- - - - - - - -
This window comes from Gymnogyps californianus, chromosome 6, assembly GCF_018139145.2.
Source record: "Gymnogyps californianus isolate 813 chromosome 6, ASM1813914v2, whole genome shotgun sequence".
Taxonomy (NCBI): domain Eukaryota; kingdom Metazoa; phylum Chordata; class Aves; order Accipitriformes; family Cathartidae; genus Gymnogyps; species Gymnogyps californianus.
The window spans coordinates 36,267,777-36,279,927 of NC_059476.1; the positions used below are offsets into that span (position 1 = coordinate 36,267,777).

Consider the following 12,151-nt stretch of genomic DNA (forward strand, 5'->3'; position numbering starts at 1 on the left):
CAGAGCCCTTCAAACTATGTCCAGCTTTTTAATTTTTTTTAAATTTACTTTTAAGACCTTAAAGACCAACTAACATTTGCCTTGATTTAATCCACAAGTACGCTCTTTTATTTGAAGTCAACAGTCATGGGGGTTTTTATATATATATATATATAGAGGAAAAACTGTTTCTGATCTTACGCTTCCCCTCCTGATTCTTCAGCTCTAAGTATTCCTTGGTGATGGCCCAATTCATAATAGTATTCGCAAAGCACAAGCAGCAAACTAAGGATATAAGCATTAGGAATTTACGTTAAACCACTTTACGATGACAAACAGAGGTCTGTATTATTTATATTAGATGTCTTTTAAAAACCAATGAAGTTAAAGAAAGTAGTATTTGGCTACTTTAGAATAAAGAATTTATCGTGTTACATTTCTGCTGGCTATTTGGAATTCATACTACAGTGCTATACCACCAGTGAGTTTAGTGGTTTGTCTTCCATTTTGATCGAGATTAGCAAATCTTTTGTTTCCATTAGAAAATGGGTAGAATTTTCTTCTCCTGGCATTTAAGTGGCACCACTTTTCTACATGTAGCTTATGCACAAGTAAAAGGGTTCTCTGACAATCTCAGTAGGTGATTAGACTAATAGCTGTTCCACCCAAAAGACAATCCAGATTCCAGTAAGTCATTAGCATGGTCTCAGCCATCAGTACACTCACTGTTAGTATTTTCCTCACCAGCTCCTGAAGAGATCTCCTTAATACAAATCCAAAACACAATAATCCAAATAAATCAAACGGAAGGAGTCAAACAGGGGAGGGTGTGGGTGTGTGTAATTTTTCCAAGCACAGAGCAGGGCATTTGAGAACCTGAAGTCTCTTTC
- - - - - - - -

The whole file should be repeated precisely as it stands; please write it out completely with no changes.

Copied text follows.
This window comes from Gymnogyps californianus, chromosome 6, assembly GCF_018139145.2.
Source record: "Gymnogyps californianus isolate 813 chromosome 6, ASM1813914v2, whole genome shotgun sequence".
Taxonomy (NCBI): domain Eukaryota; kingdom Metazoa; phylum Chordata; class Aves; order Accipitriformes; family Cathartidae; genus Gymnogyps; species Gymnogyps californianus.
The window spans coordinates 36,267,777-36,279,927 of NC_059476.1; the positions used below are offsets into that span (position 1 = coordinate 36,267,777).

Consider the following 12,151-nt stretch of genomic DNA (forward strand, 5'->3'; position numbering starts at 1 on the left):
CAGAGCCCTTCAAACTATGTCCAGCTTTTTAATTTTTTTTAAATTTACTTTTAAGACCTTAAAGACCAACTAACATTTGCCTTGATTTAATCCACAAGTACGCTCTTTTATTTGAAGTCAACAGTCATGGGGGTTTTTATATATATATATATATAGAGGAAAAACTGTTTCTGATCTTACGCTTCCCCTCCTGATTCTTCAGCTCTAAGTATTCCTTGGTGATGGCCCAATTCATAATAGTATTCGCAAAGCACAAGCAGCAAACTAAGGATATAAGCATTAGGAATTTACGTTAAACCACTTTACGATGACAAACAGAGGTCTGTATTATTTATATTAGATGTCTTTTAAAAACCAATGAAGTTAAAGAAAGTAGTATTTGGCTACTTTAGAATAAAGAATTTATCGTGTTACATTTCTGCTGGCTATTTGGAATTCATACTACAGTGCTATACCACCAGTGAGTTTAGTGGTTTGTCTTCCATTTTGATCGAGATTAGCAAATCTTTTGTTTCCATTAGAAAATGGGTAGAATTTTCTTCTCCTGGCATTTAAGTGGCACCACTTTTCTACATGTAGCTTATGCACAAGTAAAAGGGTTCTCTGACAATCTCAGTAGGTGATTAGACTAATAGCTGTTCCACCCAAAAGACAATCCAGATTCCAGTAAGTCATTAGCATGGTCTCAGCCATCAGTACACTCACTGTTAGTATTTTCCTCACCAGCTCCTGAAGAGATCTCCTTAATACAAATCCAAAACACAATAATCCAAATAAATCAAACGGAAGGAGTCAAACAGGGGAGGGTGTGGGTGTGTGTAATTTTTCCAAGCACAGAGCAGGGCATTTGAGAACCTGAAGTCTCTTTC